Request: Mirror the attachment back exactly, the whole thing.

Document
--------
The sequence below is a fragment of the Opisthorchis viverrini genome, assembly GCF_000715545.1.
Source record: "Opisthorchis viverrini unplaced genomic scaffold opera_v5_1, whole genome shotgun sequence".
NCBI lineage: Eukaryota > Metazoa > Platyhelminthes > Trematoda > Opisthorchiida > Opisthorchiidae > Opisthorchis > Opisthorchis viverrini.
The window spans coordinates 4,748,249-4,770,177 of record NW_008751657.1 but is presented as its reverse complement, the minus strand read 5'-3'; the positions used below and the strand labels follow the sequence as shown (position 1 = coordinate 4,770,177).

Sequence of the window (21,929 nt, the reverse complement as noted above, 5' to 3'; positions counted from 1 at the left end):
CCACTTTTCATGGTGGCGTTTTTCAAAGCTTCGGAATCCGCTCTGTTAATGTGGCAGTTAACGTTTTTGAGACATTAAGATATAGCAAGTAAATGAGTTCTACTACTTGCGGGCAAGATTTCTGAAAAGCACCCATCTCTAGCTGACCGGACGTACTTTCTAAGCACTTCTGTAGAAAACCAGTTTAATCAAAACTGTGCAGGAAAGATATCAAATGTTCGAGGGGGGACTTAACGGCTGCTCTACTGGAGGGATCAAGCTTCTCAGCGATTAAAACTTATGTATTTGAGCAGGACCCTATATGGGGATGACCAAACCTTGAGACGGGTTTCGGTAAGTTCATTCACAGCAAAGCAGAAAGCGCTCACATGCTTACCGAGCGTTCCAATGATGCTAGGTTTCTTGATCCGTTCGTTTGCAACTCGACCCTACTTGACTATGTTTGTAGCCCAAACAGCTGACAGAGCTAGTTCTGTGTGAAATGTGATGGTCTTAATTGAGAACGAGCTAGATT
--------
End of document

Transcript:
The sequence below is a fragment of the Opisthorchis viverrini genome, assembly GCF_000715545.1.
Source record: "Opisthorchis viverrini unplaced genomic scaffold opera_v5_1, whole genome shotgun sequence".
NCBI lineage: Eukaryota > Metazoa > Platyhelminthes > Trematoda > Opisthorchiida > Opisthorchiidae > Opisthorchis > Opisthorchis viverrini.
The window spans coordinates 4,748,249-4,770,177 of record NW_008751657.1 but is presented as its reverse complement, the minus strand read 5'-3'; the positions used below and the strand labels follow the sequence as shown (position 1 = coordinate 4,770,177).

Sequence of the window (21,929 nt, the reverse complement as noted above, 5' to 3'; positions counted from 1 at the left end):
CCACTTTTCATGGTGGCGTTTTTCAAAGCTTCGGAATCCGCTCTGTTAATGTGGCAGTTAACGTTTTTGAGACATTAAGATATAGCAAGTAAATGAGTTCTACTACTTGCGGGCAAGATTTCTGAAAAGCACCCATCTCTAGCTGACCGGACGTACTTTCTAAGCACTTCTGTAGAAAACCAGTTTAATCAAAACTGTGCAGGAAAGATATCAAATGTTCGAGGGGGGACTTAACGGCTGCTCTACTGGAGGGATCAAGCTTCTCAGCGATTAAAACTTATGTATTTGAGCAGGACCCTATATGGGGATGACCAAACCTTGAGACGGGTTTCGGTAAGTTCATTCACAGCAAAGCAGAAAGCGCTCACATGCTTACCGAGCGTTCCAATGATGCTAGGTTTCTTGATCCGTTCGTTTGCAACTCGACCCTACTTGACTATGTTTGTAGCCCAAACAGCTGACAGAGCTAGTTCTGTGTGAAATGTGATGGTCTTAATTGAGAACGAGCTAGATT